4. Herbicides

worker spraying herbicide on lawn
Photo Credit: banprik / Canva Pro / License

If you choose to remove your grass in favor of a more environmentally friendly lawn alternative, you won’t want to use a chemical. Plus, applying herbicides are not ideal for large areas, anyway –– it can get super expensive and time-consuming. But if you’re only looking to clear a small portion of grass and choose herbicides, use glyphosate (commonly known as Roundup).  

How to Remove Grass with Herbicides

  • Gather all needed materials (the herbicide of choice, protective gear, a sprayer or spreader, and water for dilution (if necessary)
  • Check the weather conditions before applying the herbicide, choosing a sunny, wind-free day to prevent drift.
  • If you’re using liquid herbicide, mix it with the recommended amount of water and pour it into your sprayer. If you’re using granular herbicide, load it into your spreader and calibrate it accordingly.
  • Mark the target areas and apply the herbicide, following recommended application rates. 
  • Dispose of or store the remaining herbicide correctly, following disposal instructions on the product label.
  • Wait for results (around 14 days) and repeat the process if needed.
  • If nothing else comes through, remove dead grass and debris and prepare the area for new planting.

Pros of Removing Grass with Herbicides

  • Won’t last in the soil for years, continuously killing plants
  • Bind well to the soil, preventing leakage into the local water supply
  • Not labor-intensive
  • Can be cost-effective if you have a large yard that needs grass removal
  • Selective herbicides allow you to target an area and protect surrounding plants
  • Provide flexibility of application, as they come in both spray and granular form

Cons of Removing Grass with Herbicides

  • Eliminate nutrients in the soil
  • If non-selective, they kill all plants
  • Leaks can negatively affect land and water ecosystems
  • Low toxicity doesn’t mean zero toxicity; herbicides can still irritate the skin and cause other illnesses if not used properly

Cost of Herbicides

Prices vary depending on the size of the area and the amount of glyphosate needed. For a large area, plan to spend a few hundred dollars; a small area may only cost around $20 to $40.

FAQ About Removing Grass

What Do I Have to Do After Removing Grass?

Post-grass removal, eliminate any leftover debris, level your soil, test your soil, and provide necessary amendments according to the soil test results. 

If you’re reseeding or laying new sod, go ahead and do that, filling in all visible gaps. 

If you’re planting a new garden:

  • Create your garden beds
  • Apply a layer of organic mulch
  • Install a drip irrigation system to target the grassroots directly without touching the foliage. This reduces the risk of waterlogging and disease.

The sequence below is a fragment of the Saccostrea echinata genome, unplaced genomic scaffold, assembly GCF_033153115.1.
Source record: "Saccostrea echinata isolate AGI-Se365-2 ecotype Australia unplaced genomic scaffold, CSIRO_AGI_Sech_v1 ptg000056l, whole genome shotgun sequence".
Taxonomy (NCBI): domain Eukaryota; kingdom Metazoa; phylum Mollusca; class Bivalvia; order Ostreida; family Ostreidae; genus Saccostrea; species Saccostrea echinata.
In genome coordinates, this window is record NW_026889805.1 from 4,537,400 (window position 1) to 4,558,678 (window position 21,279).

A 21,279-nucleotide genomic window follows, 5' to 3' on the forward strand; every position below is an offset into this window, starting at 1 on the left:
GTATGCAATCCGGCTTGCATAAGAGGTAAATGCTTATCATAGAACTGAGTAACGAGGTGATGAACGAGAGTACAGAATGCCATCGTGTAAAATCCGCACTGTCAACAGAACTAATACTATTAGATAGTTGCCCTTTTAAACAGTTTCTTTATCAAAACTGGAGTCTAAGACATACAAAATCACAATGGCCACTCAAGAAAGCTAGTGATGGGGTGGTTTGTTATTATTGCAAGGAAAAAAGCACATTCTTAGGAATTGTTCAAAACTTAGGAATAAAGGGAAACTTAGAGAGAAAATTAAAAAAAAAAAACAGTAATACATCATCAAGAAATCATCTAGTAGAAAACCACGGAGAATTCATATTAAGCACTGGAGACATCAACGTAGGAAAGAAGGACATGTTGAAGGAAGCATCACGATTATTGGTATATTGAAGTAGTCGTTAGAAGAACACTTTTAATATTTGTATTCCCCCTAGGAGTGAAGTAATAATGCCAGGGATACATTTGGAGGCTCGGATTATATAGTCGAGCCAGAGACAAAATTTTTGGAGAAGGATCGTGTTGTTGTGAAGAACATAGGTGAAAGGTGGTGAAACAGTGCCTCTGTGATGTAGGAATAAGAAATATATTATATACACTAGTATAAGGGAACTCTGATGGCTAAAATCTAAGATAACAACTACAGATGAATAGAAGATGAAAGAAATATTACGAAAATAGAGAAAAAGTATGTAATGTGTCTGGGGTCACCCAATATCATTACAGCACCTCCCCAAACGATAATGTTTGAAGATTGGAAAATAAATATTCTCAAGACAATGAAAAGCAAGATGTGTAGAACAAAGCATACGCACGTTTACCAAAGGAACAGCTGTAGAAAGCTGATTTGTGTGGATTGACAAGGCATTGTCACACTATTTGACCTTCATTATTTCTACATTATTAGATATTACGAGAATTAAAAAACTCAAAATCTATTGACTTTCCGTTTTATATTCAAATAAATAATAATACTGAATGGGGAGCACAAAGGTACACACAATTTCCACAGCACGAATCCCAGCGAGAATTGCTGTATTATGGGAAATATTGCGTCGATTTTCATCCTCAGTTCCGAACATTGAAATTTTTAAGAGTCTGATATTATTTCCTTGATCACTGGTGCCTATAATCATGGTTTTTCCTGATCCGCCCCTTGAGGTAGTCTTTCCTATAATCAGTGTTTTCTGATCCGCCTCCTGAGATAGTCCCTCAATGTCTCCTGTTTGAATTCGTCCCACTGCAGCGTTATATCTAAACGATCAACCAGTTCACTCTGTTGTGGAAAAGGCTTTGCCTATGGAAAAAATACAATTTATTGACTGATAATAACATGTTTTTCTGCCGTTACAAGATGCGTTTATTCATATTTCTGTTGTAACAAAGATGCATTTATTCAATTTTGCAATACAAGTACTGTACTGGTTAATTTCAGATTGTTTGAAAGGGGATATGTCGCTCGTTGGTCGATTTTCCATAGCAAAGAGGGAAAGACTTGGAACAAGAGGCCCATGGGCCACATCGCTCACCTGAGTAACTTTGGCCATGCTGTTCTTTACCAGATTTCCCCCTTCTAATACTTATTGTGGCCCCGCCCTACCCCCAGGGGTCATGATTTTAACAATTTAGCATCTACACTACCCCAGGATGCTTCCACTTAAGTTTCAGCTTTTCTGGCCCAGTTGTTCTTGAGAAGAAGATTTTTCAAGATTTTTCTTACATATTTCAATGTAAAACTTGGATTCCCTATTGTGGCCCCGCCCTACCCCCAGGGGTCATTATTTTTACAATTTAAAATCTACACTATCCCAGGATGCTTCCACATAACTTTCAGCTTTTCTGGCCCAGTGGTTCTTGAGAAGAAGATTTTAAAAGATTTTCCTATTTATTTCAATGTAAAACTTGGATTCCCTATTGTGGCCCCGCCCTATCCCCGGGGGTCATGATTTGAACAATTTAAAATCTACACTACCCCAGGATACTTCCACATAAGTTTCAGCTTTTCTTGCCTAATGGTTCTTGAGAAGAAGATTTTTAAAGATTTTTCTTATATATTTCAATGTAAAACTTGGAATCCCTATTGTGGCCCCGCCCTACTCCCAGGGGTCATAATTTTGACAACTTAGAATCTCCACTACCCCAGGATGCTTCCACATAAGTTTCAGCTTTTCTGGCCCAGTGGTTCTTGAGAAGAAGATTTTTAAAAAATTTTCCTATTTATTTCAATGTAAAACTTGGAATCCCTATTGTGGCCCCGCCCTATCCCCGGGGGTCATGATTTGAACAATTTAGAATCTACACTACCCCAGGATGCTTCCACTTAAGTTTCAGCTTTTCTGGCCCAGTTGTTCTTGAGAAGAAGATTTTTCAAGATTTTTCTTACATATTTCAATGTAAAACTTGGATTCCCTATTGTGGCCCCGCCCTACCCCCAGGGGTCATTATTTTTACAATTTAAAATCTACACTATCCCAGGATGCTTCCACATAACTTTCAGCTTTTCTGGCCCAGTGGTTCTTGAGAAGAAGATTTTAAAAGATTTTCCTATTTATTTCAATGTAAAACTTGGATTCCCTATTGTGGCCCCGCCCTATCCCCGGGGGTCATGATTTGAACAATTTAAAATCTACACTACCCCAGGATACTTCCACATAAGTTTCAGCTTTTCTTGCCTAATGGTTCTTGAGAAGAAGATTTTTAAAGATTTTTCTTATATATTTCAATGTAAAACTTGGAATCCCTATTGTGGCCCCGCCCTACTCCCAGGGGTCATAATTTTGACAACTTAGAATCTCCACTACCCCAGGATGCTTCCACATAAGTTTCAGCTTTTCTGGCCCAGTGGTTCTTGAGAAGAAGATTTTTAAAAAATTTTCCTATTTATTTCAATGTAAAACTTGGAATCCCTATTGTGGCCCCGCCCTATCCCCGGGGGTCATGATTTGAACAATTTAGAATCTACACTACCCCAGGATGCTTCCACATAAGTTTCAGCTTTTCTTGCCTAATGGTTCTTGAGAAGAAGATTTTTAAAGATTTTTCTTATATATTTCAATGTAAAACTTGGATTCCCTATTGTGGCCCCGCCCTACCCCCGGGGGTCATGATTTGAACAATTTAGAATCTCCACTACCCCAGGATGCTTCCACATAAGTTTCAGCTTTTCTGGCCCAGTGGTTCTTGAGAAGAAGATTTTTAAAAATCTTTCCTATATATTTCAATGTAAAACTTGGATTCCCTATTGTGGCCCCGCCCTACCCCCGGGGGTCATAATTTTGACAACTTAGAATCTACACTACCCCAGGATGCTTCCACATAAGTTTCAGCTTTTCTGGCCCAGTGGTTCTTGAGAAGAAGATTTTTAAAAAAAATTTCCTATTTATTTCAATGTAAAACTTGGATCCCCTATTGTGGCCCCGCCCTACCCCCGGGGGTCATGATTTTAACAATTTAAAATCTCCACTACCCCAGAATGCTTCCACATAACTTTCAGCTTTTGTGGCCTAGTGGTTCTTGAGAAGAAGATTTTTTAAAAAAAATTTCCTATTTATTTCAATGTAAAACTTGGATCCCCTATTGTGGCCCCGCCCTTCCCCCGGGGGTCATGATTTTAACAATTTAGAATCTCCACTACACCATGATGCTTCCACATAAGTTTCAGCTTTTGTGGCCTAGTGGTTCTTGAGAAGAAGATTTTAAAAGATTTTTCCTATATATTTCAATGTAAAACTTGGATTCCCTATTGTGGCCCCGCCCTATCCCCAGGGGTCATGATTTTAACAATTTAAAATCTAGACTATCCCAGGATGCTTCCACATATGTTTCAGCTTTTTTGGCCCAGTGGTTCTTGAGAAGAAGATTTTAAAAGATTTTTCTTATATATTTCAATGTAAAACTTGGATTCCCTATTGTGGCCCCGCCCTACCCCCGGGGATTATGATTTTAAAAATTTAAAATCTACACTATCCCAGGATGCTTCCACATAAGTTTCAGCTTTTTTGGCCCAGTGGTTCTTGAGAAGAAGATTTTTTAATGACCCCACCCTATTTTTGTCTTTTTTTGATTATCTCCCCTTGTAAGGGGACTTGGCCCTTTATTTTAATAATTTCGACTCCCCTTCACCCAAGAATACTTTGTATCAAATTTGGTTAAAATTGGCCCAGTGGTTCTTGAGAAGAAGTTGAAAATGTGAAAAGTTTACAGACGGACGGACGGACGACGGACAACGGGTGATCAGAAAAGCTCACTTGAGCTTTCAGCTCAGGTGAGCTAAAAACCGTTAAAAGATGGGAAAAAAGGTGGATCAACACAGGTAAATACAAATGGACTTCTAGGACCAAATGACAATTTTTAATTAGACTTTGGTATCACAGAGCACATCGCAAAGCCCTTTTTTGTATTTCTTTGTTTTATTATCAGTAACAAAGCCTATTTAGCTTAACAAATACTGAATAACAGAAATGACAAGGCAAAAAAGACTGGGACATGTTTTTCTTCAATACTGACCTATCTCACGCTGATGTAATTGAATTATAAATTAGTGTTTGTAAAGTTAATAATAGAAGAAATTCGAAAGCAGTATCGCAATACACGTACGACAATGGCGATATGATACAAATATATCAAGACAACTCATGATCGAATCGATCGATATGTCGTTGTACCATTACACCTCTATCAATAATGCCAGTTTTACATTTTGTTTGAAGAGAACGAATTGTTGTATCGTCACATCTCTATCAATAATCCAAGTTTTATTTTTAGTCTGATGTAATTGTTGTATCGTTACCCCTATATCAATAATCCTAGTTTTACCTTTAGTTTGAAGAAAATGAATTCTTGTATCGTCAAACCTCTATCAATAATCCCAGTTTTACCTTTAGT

• Prepare the layout of your garden, taking into account sunlight exposure and plant spacing (now and at maturity)
  • Consider the climate in your area, your soil type, sunlight exposure, and biodiversity when selecting the plants you want in your garden.
  • Plant your vegetation of choice, water it thoroughly (according to watering needs), mulch around it, and monitor its development.

If you’re adding hardscape elements to your yard:

  • Put together a project plan and consider your budget
  • Prepare the site: compact the soil to have a stable base for your hardscaping, prepare the layout according to your wishes, and take proper measurements
  • If necessary (depending on the size of the project), excavate your yard
  • Don’t forget about drainage, as runoff should be contained to the hardscape area
  • Call a professional company for assistance if these tasks seem overwhelming

How Much Does Professional Grass Removal Cost?

If your new landscaping project requires grass removal, you can expect to pay between $0.50 and $2.50 per square foot. The key cost-influencing factor is the size of the area where the grass needs to be removed. 

For instance, if you’re removing grass from a modest 100-square-foot area, the cost will fall between $50 and $250. In contrast, clearing a 5,000-square-foot lawn can cost between $2,500 and $12,500. These prices include materials and labor.

Is Grass Smothering the Same as Sheet Mulching?

Though these two techniques sound identical, but there are some differences between them.

Grass smothering refers strictly to creating an environment that inhibits grass growth to prepare an area for a landscaping project. In contrast, sheet mulching also aims to build healthy soil while inhibiting grass establishment. This means promoting microbial activity, soil fertility, and moisture retention for healthy future plant growth.

When to Hire a Professional

Removing grass is a simple DIY job, but worth it if the area isn’t overwhelmingly large. If you’re considering removing a sizable amount of turf grass, consider hiring a landscaping pro.

But if grass removal isn’t what you need and you want to keep your beautiful grass it will need to be mowed. A lawn care professional can handle other lawn care chores so you can spend more quality time with family and friends doing what you love.

Main Image Credit: pornpra / Canva Pro / License

Andie Ioo

Andie Ioo

In my free time, I enjoy traveling with my husband, sports, trying out new recipes, reading, and watching reruns of '90s TV shows. As a way to relax and decompress, I enjoy landscaping around my little yard and DIY home projects.